Groups congregated at certain hotels, or met in private homes. In Auckland, a network of sportswomen and their supporters emerged—playing softball in, darts and eight-ball in winter, holding regular, well-watered card evenings in garages and rumpus rooms throughout the suburbs. In Wellington, a specific group of kamp Māori women were meeting in the 1960s.  And of course on the ships, a staunch sorority of Māori lesbian women looked after their femmes, watched out for themselves, and led a rather vigorous life.

By 1970, with a buoyant economy and plenty of money around, the stage was set for a more organised social environment. Pubs such as the Alex in Parnell (site of Mary's Bar), Gleeson's in Auckland, and the Bistro in Wellington, welcomed kamp (gay or lesbian) trade. But in winter 1971, a small group of Auckland women, brought together by a young Auckland hospital haemotology technician, met to plan a social club. This group included a sixties-plus retired dancer, a famous artist/film producer, and three Māori women—two ex-armed services, the third a student. The club was to be called the Phoenix Society. Its first function was held in the university arts centre in Grafton Road; it was a night to remember, with big butch Māori bouncers, and a singularly Māori presence everywhere. After a few more evenings, energy drained away, and the main organiser suddenly went to Australia, leaving behind a withdrawal to private homes and hotel bars again—until the founding, in the summer of 1971-72, of the KG Club, at the Symonds Street end of Karangahape Road.

The original KG Club was essentially a working class women's environment, with a strong Māori presence; feminists, 'women's libbers' and middle class 'snobs' were viewed with some suspicion. They were accepted only if they could 'hold their own'—usually at the pool table or the dart board. By the time of the shift to Hereford Street, the club had become primarily a venue for Pākehā middle class feminists. As the 1980s began, the Māori lesbians regrouped in private homes, eight-ball clubs, the refuge movement, indoor cultural groups, basketball teams, kohanga reo, and other venues.

The early 1980s was a period of dynamic change. Māori lesbian social and political activity remained beneath the wider umbrella of tribal or pan-tribal networks. Although lesbian women would get together and work on specific issues or tasks at events such as the Springbok tour protests, the Tuhoe Festival, Te Huinga Rangatahi (Maori Tertiary Students Association), the Kingitanga Coronation Celebrations, Bastion Point, women's haka competitions, or the Young Māori Leadership Conferences, there was no coordinated organisation as such. With the emergence of a strong Māori force for self-determination with groups such as the Nga Tamatoa movement and Te Reo Maori Society, most Māori energy, lesbian or otherwise, was being channelled into the land and language struggles.

Small enclaves would meet in Arawa, Tuhoe, and Waikato. Discussions centred on issues such as kawa or gendered protocol issues, women's knowledge, waiata or song, health, karanga or women’s chant, and education. These informal study groups, occasionally facilitated by the University of Waikato's Continuing Education Centre, responded to a perceived interest, then withdrew. As with previous groups, the kaupapa was primarily to support and sustain each other, give each other strength, and learn how to help the younger ones, by drawing wisdom and knowledge from tribal roots, and from rural and iwi backgrounds. There was little hard core analysis; most of the women came from the country, from the marae, as lesbians and as Māori. Particularly with the older women, there was a very strong sense of tribal identity, and also considerable fluency in the Māori language. Because of this, the participating women maintained contact with each other, socially or through tribal events.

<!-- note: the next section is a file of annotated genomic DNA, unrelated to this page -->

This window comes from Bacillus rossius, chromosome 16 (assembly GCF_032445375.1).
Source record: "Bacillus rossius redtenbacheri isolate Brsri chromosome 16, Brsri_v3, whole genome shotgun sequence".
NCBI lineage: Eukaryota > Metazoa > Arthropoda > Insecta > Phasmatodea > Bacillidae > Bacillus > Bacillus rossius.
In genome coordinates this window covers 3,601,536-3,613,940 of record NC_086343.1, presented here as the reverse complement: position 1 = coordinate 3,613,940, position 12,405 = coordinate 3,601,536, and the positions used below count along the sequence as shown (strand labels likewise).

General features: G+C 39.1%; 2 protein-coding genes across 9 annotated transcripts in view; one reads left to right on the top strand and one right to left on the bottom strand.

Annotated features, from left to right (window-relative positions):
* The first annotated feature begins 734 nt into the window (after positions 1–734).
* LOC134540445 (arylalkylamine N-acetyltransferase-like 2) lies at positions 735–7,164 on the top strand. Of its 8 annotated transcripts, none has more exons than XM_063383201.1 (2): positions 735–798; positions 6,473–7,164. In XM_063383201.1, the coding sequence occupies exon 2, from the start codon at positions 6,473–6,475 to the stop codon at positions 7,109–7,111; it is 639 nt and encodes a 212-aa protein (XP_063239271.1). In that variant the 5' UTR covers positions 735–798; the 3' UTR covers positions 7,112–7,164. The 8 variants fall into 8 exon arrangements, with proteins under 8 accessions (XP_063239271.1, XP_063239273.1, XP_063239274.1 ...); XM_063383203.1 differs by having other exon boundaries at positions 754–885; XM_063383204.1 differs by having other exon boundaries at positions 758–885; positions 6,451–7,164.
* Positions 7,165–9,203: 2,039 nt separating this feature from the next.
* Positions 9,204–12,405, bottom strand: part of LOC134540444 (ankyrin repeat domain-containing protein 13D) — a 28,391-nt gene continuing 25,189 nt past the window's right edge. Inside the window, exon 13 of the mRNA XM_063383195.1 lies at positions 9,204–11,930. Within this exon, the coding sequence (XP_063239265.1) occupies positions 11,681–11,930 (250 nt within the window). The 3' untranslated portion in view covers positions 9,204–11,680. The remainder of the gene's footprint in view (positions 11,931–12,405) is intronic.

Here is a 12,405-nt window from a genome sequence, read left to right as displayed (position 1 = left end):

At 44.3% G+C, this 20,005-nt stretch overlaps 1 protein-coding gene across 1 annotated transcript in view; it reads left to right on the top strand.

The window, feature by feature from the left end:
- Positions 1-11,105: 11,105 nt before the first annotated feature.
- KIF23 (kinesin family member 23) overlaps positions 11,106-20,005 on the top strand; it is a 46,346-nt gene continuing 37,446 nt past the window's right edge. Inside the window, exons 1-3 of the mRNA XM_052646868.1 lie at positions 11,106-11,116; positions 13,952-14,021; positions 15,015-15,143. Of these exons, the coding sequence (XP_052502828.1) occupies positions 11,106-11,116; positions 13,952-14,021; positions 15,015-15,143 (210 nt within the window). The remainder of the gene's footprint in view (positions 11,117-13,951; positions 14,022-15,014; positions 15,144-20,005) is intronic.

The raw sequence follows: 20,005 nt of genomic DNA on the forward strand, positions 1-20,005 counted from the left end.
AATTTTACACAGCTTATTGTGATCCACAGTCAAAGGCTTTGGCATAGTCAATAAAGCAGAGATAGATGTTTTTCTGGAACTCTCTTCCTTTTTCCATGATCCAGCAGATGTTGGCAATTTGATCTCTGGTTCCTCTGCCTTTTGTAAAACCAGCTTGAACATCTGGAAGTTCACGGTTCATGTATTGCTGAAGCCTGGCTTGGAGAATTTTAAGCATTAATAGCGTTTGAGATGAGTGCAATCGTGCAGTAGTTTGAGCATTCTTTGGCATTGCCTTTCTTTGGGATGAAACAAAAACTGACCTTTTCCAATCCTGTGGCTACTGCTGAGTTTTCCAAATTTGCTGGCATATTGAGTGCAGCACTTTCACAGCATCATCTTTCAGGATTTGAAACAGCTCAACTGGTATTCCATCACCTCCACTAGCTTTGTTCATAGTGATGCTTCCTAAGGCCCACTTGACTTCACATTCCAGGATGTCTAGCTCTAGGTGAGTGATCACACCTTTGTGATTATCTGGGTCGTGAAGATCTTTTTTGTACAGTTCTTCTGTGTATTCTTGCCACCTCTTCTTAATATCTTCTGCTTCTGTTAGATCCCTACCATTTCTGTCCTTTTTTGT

Meanwhile in Auckland, a series of Māori lesbian/bisexual women's groups and activities were surfacing from an entirely different place—well educated (in western terms), urbanised, young, articulate, often tribally dislocated women. Over a ten-year period, beginning with a hui on Waiheke, a Black Dykes organisation was formed among interested women in the three largest cities. Codes were extremely strict, and rigidly observed; the ideological basis or kaupapa appeared to be derived primarily from Black American and Marxist sources, within a structural analysis framework. There was extensive liaison with heterosexual women and with men, observing a specific political agenda. Membership included Pacific Islands women, and women of colour. Racism and Māori nationalism became the priority issues. Contact with the older, more established, Māori-speaking lesbian network was minimal; meanwhile, the informal study groups in the tribal environment sturdily laboured on.

Toward the end of the 1980s, the Black Dyke consciousness had mellowed into a more tribally focused entity that proclaimed itself 'Wāhine mo ngā Wāhine'. At this point, some of the older women became involved, although a complete merging of the earlier, 'non-political' group with the urbanised group had yet to occur. In 1989, after the Easter Lesbian/Gay Conference at Waipapa marae in Auckland, a large group socialised together, and lively discussions followed between the over-45 veterans of the pool table and pub culture, and the younger, more political generation.

Sporadic hui, held in Auckland, Wellington, Rotorua, and Christchurch, continued to reflect a nation-wide need to get together, for support, social contact, and self-esteem. Other networks—from the health sector, education, visual and performing arts, and women's refuge—were also involved. They undertook their own fundraising, with some contribution from other agencies. Members also travelled to indigenous women's and lesbians' events in Australia.